"Dear individual,

since it is evident that you are unable to restrain your imposed and sometimes involuntary destruction of your own metabolism, in certain environments, we have endeavoured to do so for you.

Love,
The Government."

Do you also propose to ban cars from public places? Do you also propose to ban motorbikes and other recreational or otherwise motorised vehicles from public places - with the exception of perhaps electric cars? The effects of this are comparable to taking bundles of fifty or more "cancer sticks" and smoking them collectively to the filter before switching to a subsequent bundle and continuing this for what is often some hours. Oh, and did i mention this is in relation to a single car? That is the equivalent - i mean this in the instance of passive smokers. With the smoker themselves, i presume we agree it is an individual responsibility?
 
Jul 2009
5,702
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Opa Locka
#11
But seriously, i see legislation against such things as not only artificial but also an insult.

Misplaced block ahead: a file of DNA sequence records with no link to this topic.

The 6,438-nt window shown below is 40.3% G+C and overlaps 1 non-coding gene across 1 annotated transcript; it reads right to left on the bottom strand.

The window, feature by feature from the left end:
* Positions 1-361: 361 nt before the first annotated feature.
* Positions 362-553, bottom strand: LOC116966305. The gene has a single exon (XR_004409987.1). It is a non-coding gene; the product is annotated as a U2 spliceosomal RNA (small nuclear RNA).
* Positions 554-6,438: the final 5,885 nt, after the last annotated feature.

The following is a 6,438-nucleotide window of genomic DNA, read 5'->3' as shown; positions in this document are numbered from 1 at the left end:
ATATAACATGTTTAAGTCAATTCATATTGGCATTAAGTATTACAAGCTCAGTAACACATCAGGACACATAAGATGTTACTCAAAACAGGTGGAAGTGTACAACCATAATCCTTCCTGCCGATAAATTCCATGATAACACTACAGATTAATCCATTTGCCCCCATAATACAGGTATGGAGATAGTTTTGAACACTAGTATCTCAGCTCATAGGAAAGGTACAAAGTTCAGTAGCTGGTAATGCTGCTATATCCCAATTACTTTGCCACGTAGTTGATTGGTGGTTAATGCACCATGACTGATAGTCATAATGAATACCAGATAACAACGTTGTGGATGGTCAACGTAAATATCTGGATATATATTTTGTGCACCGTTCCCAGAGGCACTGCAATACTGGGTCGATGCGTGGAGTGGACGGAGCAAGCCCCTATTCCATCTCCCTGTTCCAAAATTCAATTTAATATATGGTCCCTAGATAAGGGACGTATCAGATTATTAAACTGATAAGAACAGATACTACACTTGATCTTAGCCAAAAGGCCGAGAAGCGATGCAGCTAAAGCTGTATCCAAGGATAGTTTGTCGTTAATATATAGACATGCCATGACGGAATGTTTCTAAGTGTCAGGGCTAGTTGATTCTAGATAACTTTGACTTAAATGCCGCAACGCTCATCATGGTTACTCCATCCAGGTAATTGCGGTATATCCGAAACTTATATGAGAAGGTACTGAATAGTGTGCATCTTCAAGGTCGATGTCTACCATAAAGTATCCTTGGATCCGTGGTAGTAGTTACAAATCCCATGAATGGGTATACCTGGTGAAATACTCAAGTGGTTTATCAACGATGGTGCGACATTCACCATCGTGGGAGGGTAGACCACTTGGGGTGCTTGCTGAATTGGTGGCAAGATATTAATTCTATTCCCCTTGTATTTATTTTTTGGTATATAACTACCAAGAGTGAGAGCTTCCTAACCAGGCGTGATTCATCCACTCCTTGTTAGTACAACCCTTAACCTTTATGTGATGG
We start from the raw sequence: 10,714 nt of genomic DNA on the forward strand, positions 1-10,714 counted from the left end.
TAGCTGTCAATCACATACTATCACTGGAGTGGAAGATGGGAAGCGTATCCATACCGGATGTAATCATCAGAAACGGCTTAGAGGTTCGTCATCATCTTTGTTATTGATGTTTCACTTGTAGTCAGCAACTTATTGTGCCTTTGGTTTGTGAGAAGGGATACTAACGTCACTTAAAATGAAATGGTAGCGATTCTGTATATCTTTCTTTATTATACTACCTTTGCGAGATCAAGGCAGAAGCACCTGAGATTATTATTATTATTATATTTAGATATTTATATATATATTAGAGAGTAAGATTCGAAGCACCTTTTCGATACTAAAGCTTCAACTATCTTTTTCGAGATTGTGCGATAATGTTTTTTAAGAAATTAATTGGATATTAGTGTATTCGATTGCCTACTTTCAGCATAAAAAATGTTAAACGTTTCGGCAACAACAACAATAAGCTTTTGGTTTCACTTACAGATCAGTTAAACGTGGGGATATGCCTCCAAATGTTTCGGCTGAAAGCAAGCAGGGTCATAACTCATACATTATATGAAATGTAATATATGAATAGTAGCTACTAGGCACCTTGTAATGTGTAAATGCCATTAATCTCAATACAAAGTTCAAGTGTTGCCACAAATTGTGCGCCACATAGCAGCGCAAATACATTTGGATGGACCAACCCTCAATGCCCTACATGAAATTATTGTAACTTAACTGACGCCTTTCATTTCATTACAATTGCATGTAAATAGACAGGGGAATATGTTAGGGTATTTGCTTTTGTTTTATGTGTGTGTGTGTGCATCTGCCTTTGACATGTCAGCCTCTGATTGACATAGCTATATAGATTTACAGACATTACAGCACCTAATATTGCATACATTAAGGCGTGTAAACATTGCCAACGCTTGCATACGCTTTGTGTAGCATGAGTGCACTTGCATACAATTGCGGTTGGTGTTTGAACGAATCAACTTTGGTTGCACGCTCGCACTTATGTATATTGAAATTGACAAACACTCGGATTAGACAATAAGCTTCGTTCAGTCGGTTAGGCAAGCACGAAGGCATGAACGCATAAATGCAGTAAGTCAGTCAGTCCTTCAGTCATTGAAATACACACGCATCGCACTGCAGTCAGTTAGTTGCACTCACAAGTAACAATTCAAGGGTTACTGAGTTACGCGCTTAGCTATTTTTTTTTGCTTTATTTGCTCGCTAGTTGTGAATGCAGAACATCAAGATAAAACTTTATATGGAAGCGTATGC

All legislation constitutes an artificial change. If smoking were made entirely unregulated, the smokers would "cloud up" the town square once again. What needs to change is the perception of this. That is why people need to organise for change that is not necessarily legislative.

It is an insult because it is a message from Government to individuals, which reads:

"Dear individual,

since it is evident that you are unable to restrain your imposed and sometimes involuntary destruction of your own metabolism, in certain environments, we have endeavoured to do so for you.

Love,
The Government."

Do you also propose to ban cars from public places? Do you also propose to ban motorbikes and other recreational or otherwise motorised vehicles from public places - with the exception of perhaps electric cars? The effects of this are comparable to taking bundles of fifty or more "cancer sticks" and smoking them collectively to the filter before switching to a subsequent bundle and continuing this for what is often some hours. Oh, and did i mention this is in relation to a single car? That is the equivalent - i mean this in the instance of passive smokers. With the smoker themselves, i presume we agree it is an individual responsibility?
I have no problem with people smoking, just not in public places (and in Florida, that's still legal, despite my own views, so long as your outside). And yes, I do support banning polluting cars, especially now that they've eliminated the plug-in issue with wireless electricity.